Domestic Affairs: Met Gala, Charles James, and May Happenings


I tend to think of May as the Golden Month for fashion exhibitions, due to the opening of the Metropolitan Museum of Art’s annual fashion exhibition, the Met Gala with all its red carpet oggling opportunity, and so many other museums gearing up for their summer exhibitions. The Met’s exhibition, Charles James: Beyond Fashion opens this week (May 8), with member previews yesterday and today (May 6 & 7). The accompanying Met Gala was Monday night.

This exhibition has been a source of excitement and anticipation within the fashion history community, and I don’t know of any of my friends in the field who aren’t eager either to see it or to at least get the catalogue. Former Worn Through contributor, Ingrid Mida, has said on her own blog that Charles James is one of her must-see exhibitions this year (along with the Museum at FIT’s Elegance in an Age of Crisis). The joy of the internet age is that for those of us who can’t make it to the actual exhibition, the exhibition website offers a way to experience it virtually. One such is the video de-constructing James’s ‘Ribbon Dress, featured at the New York Times this weekend. It is interesting to compare the ‘Ribbon Dress’ — with its masterful construction — with the bias-cut tweed gown from the beginning of James’s career featured in the Museum at FIT’s Elegance in an Age of Crisis video, to see that while James’s taste was always impeccable, it takes time and experience and mistakes to become the master couturier he was. There is a second video through the museum website through the 82nd & Fifth blog, in which Consulting Curator Jan Glier Reeder discusses one of James’s evening gowns.

Much-anticipated as the Met’s Charles James: Beyond Fashion has been, it is not the only thing happening this month, not even in New York. Over at The Studio Museum in Harlem, their exhibition, Draped Down, has been open since late March and will close June 29. According to the museum’s website, “Draped Down looks at both the implicit and explicit references to fashion in visual art. The title is adapted from a renaissance-era slang term meaning well-dressed; to be in the height of Harlem fashion. The term “draped down” was culled from a short story that the novelist and cultural anthropologist Zora Neale Hurston published in 1942.” I’m very pleased to announce that the exhibition organizer, Curatorial Fellow Monique Long, will be doing a guest post on the exhibition for Worn Through that will be posted here on May 21.

At the New York Historical Society Museum & Library, Bill Cunningham: Facades is entering its last month. The exhibition opened in March and will close June 15. The show features photographs from an eight-year project Cunningham began in 1968, “which paired models—in particular his muse, fellow photographer Editta Sherman—in period costumes with historic settings.” According to the museum, “Cunningham’s work will be reconsidered in a show that will highlight the historical perspective the photographs suggest—not just of the distant past, but of the particular time in which they were created.”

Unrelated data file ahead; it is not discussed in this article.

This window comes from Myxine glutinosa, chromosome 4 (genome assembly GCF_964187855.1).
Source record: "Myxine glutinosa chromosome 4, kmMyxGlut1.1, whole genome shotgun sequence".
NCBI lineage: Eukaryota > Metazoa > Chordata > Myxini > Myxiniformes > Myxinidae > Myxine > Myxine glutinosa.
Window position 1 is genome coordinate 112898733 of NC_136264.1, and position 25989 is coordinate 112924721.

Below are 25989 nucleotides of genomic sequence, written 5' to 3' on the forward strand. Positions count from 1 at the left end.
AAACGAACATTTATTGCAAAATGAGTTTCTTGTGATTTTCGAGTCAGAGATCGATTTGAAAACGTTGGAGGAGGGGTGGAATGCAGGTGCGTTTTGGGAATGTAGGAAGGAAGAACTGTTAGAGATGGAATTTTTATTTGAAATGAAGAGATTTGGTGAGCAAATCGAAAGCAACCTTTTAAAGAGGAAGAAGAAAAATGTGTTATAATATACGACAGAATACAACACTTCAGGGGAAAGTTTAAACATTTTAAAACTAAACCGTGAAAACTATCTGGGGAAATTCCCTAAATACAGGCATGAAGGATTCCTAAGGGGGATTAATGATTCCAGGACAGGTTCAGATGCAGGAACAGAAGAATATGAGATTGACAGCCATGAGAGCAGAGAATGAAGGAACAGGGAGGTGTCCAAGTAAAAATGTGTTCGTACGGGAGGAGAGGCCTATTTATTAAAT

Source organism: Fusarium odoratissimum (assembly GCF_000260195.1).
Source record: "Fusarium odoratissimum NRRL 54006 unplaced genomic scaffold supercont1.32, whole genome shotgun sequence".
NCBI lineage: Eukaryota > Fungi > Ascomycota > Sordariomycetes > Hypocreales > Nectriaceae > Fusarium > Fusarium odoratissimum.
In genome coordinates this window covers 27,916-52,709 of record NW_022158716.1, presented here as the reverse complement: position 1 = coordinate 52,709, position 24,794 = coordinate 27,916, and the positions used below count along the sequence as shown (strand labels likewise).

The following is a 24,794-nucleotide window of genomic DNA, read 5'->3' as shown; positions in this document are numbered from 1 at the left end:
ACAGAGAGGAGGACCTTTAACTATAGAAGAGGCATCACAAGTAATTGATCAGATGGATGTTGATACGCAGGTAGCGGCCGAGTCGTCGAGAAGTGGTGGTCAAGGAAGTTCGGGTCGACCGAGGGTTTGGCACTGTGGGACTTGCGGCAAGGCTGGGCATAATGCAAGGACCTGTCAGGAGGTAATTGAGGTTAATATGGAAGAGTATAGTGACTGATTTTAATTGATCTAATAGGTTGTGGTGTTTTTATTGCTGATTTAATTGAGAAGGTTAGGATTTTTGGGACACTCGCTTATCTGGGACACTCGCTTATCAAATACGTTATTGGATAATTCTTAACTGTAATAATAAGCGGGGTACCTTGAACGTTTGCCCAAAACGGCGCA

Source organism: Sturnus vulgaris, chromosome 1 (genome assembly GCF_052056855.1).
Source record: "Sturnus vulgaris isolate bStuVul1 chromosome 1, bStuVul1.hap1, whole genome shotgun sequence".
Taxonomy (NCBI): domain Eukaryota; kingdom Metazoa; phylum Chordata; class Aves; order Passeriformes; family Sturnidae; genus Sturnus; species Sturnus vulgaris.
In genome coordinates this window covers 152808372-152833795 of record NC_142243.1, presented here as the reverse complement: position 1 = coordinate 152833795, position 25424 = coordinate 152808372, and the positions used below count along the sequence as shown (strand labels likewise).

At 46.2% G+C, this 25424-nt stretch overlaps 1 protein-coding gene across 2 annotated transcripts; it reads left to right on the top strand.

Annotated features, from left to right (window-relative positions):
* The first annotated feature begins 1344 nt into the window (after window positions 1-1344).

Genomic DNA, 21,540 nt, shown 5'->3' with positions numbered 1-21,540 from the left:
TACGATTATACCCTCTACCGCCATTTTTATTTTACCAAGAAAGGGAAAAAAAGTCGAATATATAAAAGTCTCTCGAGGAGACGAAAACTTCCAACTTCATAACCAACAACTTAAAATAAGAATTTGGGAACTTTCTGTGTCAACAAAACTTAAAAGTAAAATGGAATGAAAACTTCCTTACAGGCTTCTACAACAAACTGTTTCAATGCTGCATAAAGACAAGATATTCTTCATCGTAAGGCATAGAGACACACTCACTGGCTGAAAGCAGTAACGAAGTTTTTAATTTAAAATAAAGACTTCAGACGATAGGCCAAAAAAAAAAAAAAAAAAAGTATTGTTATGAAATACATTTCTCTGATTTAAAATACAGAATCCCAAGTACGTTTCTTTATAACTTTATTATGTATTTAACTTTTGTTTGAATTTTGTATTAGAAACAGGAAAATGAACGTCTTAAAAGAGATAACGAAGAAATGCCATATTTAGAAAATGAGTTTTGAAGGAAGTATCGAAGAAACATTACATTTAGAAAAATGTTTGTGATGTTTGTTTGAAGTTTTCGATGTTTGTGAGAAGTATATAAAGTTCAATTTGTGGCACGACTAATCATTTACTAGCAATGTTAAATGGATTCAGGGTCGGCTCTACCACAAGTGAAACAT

In Philadelphia, Patrick Kelly: Runway of Love opened last weekend at the Philadelphia Museum of ArtRunning until November 30, the exhibition “is an expansive retrospective showcasing some eighty ensembles that were recently presented to the Museum as a promised gift by Kelly’s business and life partner, Bjorn Guil Amelan, and Bill T. Jones. Kelly’s designs are complemented by selections from the artist’s significant collection of black memorabilia, videos of his exuberant fashion shows, and photographs by renowned artists including Horst P. Horst, Pierre et Gilles, and Oliviero Toscani.”

Artfully Adorned
Scottish Knot Brooch
1850 – 1860

Here in California, the FIDM Museum in Los Angeles has opened Artfully Adorned: Jewelry from the Christie Romero Collection on display in the Annette Green Fragrance Archive at the main campus in downtown L.A. The exhibition explores two hundred years of jewelry history through 50 pieces from Christie Romero’s private collection.

Are there any exhibitions opening in your area (North America only) that you want to let people know about? Feel free to email me, or to leave details in the comments!

Have any of you been to Charles James: Beyond Fashion, yet? Are you intending to go? What were your favourite Met Gala moments? Have any of you seen Draped Down at The Studio Museum, Patrick Kelly: Runway of Love at the Phildelphia Museum of Art, or Bill Cunningham: Facades at the New York Historical Society? If so, please share your thoughts and experiences with us in the comments.

Opening image credit: Charles James with Model, 1948, Courtesy of The Metropolitan Museum of Art, Photograph by Cecil Beaton, Beaton / Vogue / Condé Nast Archive. Copyright © Condé Nast

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1 Comment

  • Kristen May 07, 2014 08.28 am

    In a bit of shameless self-promotion, Newport Restoration Foundation’s Rough Point in Newport, RI has a small, wonderful exhibit on the fashion of Doris Duke, tobacco heiress and the founder of our organization as well as the Doris Duke Charitable Foundation. No Rules: The Personal Style of Doris Duke, looks at her diverse clothing collection and how Miss Duke made her own rules of style.


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